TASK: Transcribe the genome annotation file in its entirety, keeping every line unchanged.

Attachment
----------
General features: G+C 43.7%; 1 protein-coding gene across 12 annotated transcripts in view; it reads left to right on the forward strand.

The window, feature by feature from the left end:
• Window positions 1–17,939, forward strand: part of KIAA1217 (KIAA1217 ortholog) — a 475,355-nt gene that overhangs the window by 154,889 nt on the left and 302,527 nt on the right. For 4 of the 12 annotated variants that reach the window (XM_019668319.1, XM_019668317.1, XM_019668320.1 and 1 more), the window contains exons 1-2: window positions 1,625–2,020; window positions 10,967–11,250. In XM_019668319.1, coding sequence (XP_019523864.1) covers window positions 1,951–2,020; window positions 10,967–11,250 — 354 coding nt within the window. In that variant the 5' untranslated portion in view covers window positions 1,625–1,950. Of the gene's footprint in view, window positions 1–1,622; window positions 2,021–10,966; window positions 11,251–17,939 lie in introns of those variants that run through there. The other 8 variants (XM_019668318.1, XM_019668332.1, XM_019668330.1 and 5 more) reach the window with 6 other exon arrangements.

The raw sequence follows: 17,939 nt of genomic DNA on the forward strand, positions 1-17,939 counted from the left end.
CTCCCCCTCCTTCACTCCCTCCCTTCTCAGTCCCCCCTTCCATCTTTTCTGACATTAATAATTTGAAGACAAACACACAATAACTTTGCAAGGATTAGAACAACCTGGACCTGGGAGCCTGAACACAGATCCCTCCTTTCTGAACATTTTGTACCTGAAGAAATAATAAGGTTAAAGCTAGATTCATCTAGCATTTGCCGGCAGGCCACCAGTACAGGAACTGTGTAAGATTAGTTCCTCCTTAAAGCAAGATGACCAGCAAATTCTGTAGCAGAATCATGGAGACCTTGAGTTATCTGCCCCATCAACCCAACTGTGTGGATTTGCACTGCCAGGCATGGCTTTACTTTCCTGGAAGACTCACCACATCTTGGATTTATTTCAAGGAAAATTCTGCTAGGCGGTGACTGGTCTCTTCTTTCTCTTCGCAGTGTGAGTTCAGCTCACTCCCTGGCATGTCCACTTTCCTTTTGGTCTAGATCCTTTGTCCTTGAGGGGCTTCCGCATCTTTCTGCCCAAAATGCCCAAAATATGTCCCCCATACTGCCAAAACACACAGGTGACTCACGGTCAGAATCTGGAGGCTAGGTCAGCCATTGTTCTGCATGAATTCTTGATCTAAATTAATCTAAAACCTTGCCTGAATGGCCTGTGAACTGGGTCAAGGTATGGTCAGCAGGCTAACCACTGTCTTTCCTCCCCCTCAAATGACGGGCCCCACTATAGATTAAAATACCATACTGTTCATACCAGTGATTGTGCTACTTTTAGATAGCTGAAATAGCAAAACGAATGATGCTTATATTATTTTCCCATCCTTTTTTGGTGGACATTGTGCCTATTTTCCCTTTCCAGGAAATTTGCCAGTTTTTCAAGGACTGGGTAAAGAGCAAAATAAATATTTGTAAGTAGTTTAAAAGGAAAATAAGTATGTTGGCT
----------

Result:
General features: G+C 43.7%; 1 protein-coding gene across 12 annotated transcripts in view; it reads left to right on the forward strand.

The window, feature by feature from the left end:
• Window positions 1–17,939, forward strand: part of KIAA1217 (KIAA1217 ortholog) — a 475,355-nt gene that overhangs the window by 154,889 nt on the left and 302,527 nt on the right. For 4 of the 12 annotated variants that reach the window (XM_019668319.1, XM_019668317.1, XM_019668320.1 and 1 more), the window contains exons 1-2: window positions 1,625–2,020; window positions 10,967–11,250. In XM_019668319.1, coding sequence (XP_019523864.1) covers window positions 1,951–2,020; window positions 10,967–11,250 — 354 coding nt within the window. In that variant the 5' untranslated portion in view covers window positions 1,625–1,950. Of the gene's footprint in view, window positions 1–1,622; window positions 2,021–10,966; window positions 11,251–17,939 lie in introns of those variants that run through there. The other 8 variants (XM_019668318.1, XM_019668332.1, XM_019668330.1 and 5 more) reach the window with 6 other exon arrangements.

The raw sequence follows: 17,939 nt of genomic DNA on the forward strand, positions 1-17,939 counted from the left end.
CTCCCCCTCCTTCACTCCCTCCCTTCTCAGTCCCCCCTTCCATCTTTTCTGACATTAATAATTTGAAGACAAACACACAATAACTTTGCAAGGATTAGAACAACCTGGACCTGGGAGCCTGAACACAGATCCCTCCTTTCTGAACATTTTGTACCTGAAGAAATAATAAGGTTAAAGCTAGATTCATCTAGCATTTGCCGGCAGGCCACCAGTACAGGAACTGTGTAAGATTAGTTCCTCCTTAAAGCAAGATGACCAGCAAATTCTGTAGCAGAATCATGGAGACCTTGAGTTATCTGCCCCATCAACCCAACTGTGTGGATTTGCACTGCCAGGCATGGCTTTACTTTCCTGGAAGACTCACCACATCTTGGATTTATTTCAAGGAAAATTCTGCTAGGCGGTGACTGGTCTCTTCTTTCTCTTCGCAGTGTGAGTTCAGCTCACTCCCTGGCATGTCCACTTTCCTTTTGGTCTAGATCCTTTGTCCTTGAGGGGCTTCCGCATCTTTCTGCCCAAAATGCCCAAAATATGTCCCCCATACTGCCAAAACACACAGGTGACTCACGGTCAGAATCTGGAGGCTAGGTCAGCCATTGTTCTGCATGAATTCTTGATCTAAATTAATCTAAAACCTTGCCTGAATGGCCTGTGAACTGGGTCAAGGTATGGTCAGCAGGCTAACCACTGTCTTTCCTCCCCCTCAAATGACGGGCCCCACTATAGATTAAAATACCATACTGTTCATACCAGTGATTGTGCTACTTTTAGATAGCTGAAATAGCAAAACGAATGATGCTTATATTATTTTCCCATCCTTTTTTGGTGGACATTGTGCCTATTTTCCCTTTCCAGGAAATTTGCCAGTTTTTCAAGGACTGGGTAAAGAGCAAAATAAATATTTGTAAGTAGTTTAAAAGGAAAATAAGTATGTTGGCT